Head­ing home af­ter pants shop­ping down south, we went where no­body knows us

The Press and Journal (Aberdeen and Aberdeenshire) - - AGENDA - Iain Maciver

Mad ideas come to us when we’ve been on the wine or the cake

Be­fore we headed back to Scot­land, we went shop­ping in Glouces­ter. Jackets, shorts, un­der­crack­ers, that sort of thing. Just as ev­ery is­lan­der does in Sauchiehal­l Street once a year, we repli­cated pants shop­ping in the deep south. Then we went on a cul­tural tour.

Glouces­ter Cathe­dral is mag­nif­i­cent. Ev­ery­one in the big kirk was so friendly. They were all smil­ing and some were even laugh­ing. That was when we re­alised we had been walk­ing around the cathe­dral with Moun­tain Ware­house’s “70% Off ” price tags hang­ing from the backs of our col­lars. Aaargh.

My care­fully-re­searched nu­tri­tion regime went for a bit of a bur­ton in Eng­land. We had Korean lunches, Ital­ian din­ners and Greek mid­night feasts. Well, I had a cheeky wee doner ke­bab on the last night. Thank good­ness I did.

Head­ing back up Scot­land­wards from Glouces­ter was some­what of a ’mare. Dire weather warn­ings and pelt­ing rain de­layed us set­ting off un­til mid-morn­ing.

It was chuck­ing it down in lower and mid­dle Eng­land. We saw ac­ci­dents and tail­backs. As we reached Lan­cashire though, Mrs X and I were smiled on by He­lios, the Greek god of the sun and prob­a­bly ke­babs too, and his winged char­iot pushed us speed­ily to the mo­tor­way ser­vices at Gretna Green.

Ah, Gretna. Such an amaz­ingly ro­man­tic place. I held Mrs X’s little hand as she stepped down from the Vaux­hall Vi­varo and glided to­wards the en­trance.

I gazed into her deep smil­ing eyes as she lifted a tiny golden crumb which she then slowly pushed on to her warm lips. So lovely. So lovely, in fact, that I was be­ing over­come with that eter­nal long­ing, that un­yield­ing yearn­ing for the ul­ti­mate sat­is­fac­tion. I just could not re­sist that mag­i­cal al­lure – I had to go and buy some of that car­rot cake my­self.

Climb­ing back into the van, we re­alised it was teatime and we hadn’t booked a bed for the night. We de­cided to go some­where we had never been be­fore. Mad ideas like that come to us when we’ve been on the wine or on the car­rot cake. It was the cake.

You can have a vino or two in Eng­land with­out turn­ing the bag, but know­ing we were head­ing into Alba – and its no­to­ri­ously tough drink-drive laws – we weren’t chanc­ing it.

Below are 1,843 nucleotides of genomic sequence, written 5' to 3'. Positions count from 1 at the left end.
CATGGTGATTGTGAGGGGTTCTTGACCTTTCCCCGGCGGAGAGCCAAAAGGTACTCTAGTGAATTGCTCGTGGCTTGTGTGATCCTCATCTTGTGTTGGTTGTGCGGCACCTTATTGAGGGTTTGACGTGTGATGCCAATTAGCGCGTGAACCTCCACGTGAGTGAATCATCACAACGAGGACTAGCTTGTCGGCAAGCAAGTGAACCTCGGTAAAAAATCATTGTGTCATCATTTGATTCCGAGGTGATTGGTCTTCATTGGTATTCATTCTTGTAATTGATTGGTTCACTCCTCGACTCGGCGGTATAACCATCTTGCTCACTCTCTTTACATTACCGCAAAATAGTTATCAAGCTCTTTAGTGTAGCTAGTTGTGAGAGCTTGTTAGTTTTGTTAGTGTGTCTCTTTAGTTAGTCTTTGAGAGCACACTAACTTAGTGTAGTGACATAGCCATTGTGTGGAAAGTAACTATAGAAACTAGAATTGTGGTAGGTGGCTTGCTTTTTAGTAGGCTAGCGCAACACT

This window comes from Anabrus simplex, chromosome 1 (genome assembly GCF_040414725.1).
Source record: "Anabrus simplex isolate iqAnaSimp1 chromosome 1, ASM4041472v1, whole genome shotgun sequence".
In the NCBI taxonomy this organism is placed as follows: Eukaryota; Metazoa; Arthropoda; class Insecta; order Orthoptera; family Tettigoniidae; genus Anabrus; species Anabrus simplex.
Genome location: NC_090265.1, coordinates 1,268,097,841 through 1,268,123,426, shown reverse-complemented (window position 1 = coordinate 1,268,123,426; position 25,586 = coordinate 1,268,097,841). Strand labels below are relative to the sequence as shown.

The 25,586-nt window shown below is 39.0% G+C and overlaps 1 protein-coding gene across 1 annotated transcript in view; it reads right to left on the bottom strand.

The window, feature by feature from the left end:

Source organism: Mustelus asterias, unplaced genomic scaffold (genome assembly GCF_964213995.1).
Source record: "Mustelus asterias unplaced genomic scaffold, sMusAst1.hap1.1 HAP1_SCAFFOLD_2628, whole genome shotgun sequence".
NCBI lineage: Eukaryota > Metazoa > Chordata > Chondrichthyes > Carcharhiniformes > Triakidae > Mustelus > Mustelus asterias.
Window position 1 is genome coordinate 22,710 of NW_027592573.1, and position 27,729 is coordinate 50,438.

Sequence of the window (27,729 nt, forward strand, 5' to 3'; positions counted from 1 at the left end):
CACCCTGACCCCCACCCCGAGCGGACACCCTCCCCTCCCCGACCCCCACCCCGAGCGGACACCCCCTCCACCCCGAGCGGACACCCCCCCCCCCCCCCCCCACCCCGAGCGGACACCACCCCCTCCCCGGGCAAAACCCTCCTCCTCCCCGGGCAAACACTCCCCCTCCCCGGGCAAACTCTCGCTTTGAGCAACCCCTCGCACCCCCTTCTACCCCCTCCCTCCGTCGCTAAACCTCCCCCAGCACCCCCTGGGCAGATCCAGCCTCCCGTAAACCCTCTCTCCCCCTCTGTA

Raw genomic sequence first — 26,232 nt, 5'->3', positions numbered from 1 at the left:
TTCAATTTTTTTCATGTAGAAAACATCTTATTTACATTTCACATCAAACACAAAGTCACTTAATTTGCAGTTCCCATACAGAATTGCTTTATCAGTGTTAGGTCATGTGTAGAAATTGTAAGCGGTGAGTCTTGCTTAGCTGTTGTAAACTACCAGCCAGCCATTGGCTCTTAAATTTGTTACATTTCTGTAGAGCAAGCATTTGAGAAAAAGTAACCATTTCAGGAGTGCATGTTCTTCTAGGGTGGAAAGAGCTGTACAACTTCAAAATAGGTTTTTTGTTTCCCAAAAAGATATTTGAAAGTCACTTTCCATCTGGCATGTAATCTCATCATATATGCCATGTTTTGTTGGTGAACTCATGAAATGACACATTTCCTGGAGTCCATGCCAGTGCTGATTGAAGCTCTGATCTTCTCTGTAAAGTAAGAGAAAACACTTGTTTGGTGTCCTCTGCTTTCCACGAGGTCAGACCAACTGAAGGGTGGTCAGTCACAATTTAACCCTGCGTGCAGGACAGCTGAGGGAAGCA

In Eng­land, you can drive with up to 35 mi­cro­grammes of al­co­hol per 100 millil­itres of breath. In Scot­land, it’s just 20 mi­cro­grammes. Not a drib­blette of plonk was had. In­stead we were in­tox­i­cated by cake and the thought of a cosy di­van for the night.

Where to? Let’s go up past Glas­gow this time. Dum­bar­ton? Nah, there’s just a rock there. Auchter­muchty to see if we can spot The Pro­claimers? Auchter­muchty? Och, no. Flick the road atlas open. It fell open at Ler­wick.

OK, not up there ei­ther. Then it fell open at Dunoon. We set up Seonag, the sat­nav app thingum­myjig. Then we re­alised we would have to take a ferry or go all the way up Loch Lomond­side, turn left at Ar­rochar and then back down the Cowal Penin­sula to op­po­site Gourock and Greenock. Naw, we would be there too late.

Wait a minute. What’s that other place op­po­site Greenock on the west side? We could drive there di­rectly. He­lens­burgh? Neither she nor I had been to the child­hood home of TV in­ven­tor John Lo­gie Baird and Bonar Law, who soon af­ter the First World War be­came the short­est-serv­ing prime minister of the 20th Cen­tury.

Quickly Googling a hostelry, we found He­lens­burgh was wel­com­ing trav­el­ling teuchters with no home to go to.

“At the next round­about, take the third exit onto the A74(M) and con­tinue to­wards He­lens­burgh.” Thank you, Seonag. Take the rest of the night off. I’ve got this.

We loved the thought of go­ing to a place which we had never vis­ited and no one would know us. As we checked in, re­cep­tion­ist Sarah brightly asked if we were from the is­lands.

She has strong con­nec­tions with Har­ris and Barra. Lovely girl. Prob­a­bly re­lated some­where along the line to Mrs X on the Har­ris side too.

Greet­ings over, let’s kick off our shoes, go into the restau­rant and re­lax anony­mously with lob­ster­cakes and wee drams of Glayva.

Wait­ress Louise was re­ally help­ful and lovely, too. Then she asked if our ac­cent was from Lewis. Turns out Louise’s cousin is mar­ried to Mrs X’s old pal of yore. Yarns ga­lore. Ach, who wants to be anony­mous any­way?

Mrs X, it turns out, was deeply touched by the side of me she saw dur­ing our brief visit to Gretna Green.

She told me I was quite lov­ing when we were down there. Was I? Re­ally? She wished I was like that all the time. I thought I was. Ap­par­ently not.

She has been go­ing on and on about it. She said: “You were very dif­fer­ent in Gretna. Nor­mally, the only time you ever want to kiss me is when we have been out and you have had a wee drink.”

Hmm, maybe. Mind you, that’s when I usu­ally want a ke­bab as well.

Glouces­ter Cathe­dral is mag­nif­i­cent, and ev­ery­one in the big kirk was smil­ing and laugh­ing – noth­ing to do with the “70% Off” price tags hang­ing from the backs of our col­lars

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